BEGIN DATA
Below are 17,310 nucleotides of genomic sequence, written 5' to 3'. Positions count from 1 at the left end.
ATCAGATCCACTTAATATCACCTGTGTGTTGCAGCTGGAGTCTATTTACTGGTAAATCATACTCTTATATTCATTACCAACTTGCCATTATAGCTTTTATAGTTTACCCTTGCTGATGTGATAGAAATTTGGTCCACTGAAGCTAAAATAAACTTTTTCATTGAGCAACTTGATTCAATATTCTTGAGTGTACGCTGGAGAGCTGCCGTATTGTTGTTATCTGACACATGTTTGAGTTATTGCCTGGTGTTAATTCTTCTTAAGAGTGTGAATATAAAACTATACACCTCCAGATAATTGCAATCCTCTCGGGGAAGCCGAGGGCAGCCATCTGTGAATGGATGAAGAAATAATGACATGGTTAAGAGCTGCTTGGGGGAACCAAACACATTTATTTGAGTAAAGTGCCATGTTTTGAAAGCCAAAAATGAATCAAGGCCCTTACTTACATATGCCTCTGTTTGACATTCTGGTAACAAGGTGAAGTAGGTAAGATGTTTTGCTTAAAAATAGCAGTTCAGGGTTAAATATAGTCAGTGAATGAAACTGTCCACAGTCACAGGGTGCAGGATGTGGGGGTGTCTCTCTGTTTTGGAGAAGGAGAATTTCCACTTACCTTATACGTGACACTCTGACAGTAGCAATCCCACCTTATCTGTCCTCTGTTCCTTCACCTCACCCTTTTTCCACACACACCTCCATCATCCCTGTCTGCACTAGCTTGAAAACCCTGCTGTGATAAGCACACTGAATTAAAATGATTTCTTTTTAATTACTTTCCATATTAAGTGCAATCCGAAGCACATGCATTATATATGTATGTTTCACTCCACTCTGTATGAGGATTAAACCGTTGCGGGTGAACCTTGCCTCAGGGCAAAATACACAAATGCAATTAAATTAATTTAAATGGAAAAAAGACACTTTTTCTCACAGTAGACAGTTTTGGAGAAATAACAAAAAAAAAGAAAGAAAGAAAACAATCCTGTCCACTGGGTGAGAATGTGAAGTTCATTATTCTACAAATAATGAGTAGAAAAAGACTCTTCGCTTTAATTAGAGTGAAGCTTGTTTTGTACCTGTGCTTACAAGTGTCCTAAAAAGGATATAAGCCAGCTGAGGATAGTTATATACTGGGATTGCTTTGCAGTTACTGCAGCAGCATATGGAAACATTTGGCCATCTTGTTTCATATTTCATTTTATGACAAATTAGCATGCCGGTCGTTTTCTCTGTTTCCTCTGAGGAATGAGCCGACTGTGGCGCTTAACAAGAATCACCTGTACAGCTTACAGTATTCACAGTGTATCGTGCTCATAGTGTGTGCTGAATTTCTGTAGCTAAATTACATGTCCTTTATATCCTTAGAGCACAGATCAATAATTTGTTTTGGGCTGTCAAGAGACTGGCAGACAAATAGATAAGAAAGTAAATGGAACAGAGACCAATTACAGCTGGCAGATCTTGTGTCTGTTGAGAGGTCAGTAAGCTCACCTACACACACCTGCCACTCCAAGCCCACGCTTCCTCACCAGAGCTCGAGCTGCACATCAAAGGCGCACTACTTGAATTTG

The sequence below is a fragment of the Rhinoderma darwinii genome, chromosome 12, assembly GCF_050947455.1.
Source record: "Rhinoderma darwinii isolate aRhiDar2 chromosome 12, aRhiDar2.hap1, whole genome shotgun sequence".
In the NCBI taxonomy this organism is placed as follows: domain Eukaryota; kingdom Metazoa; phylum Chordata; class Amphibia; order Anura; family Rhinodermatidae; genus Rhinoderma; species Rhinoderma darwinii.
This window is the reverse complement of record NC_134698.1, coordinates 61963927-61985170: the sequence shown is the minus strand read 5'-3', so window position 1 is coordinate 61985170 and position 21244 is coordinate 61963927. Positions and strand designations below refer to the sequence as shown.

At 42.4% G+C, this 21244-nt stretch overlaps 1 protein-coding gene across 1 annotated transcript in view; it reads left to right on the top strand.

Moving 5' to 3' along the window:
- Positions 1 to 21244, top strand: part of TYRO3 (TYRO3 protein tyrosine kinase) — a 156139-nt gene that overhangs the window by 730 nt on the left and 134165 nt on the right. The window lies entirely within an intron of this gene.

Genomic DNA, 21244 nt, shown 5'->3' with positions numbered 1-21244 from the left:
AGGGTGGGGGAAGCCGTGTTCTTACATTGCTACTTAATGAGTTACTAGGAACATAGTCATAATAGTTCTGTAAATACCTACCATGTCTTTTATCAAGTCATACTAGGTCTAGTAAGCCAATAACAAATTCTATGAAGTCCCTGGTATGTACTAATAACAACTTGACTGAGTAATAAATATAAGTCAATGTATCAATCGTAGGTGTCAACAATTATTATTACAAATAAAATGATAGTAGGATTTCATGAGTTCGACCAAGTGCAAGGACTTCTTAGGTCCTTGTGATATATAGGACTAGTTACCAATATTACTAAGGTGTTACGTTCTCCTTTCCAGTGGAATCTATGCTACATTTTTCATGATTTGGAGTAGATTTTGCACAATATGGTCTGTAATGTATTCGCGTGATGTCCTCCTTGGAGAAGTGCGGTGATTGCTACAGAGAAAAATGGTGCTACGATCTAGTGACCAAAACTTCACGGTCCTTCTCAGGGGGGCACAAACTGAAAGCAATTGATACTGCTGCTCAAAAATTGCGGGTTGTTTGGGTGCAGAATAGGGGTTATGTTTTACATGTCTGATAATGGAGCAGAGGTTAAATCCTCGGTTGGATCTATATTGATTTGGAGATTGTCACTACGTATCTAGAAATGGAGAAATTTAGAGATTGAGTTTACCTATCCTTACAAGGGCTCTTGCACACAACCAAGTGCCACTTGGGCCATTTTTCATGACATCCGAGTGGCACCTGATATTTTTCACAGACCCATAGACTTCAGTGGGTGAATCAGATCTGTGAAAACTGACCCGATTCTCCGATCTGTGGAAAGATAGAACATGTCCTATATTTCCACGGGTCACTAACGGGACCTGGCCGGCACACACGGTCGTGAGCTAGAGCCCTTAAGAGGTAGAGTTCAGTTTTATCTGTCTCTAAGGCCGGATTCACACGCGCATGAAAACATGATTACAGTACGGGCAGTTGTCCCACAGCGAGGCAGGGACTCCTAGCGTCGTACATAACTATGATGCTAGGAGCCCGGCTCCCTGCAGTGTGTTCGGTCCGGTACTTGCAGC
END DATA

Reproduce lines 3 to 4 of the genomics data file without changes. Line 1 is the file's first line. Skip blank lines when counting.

The sequence below is a fragment of the Rhinoderma darwinii genome, chromosome 12, assembly GCF_050947455.1.
Source record: "Rhinoderma darwinii isolate aRhiDar2 chromosome 12, aRhiDar2.hap1, whole genome shotgun sequence".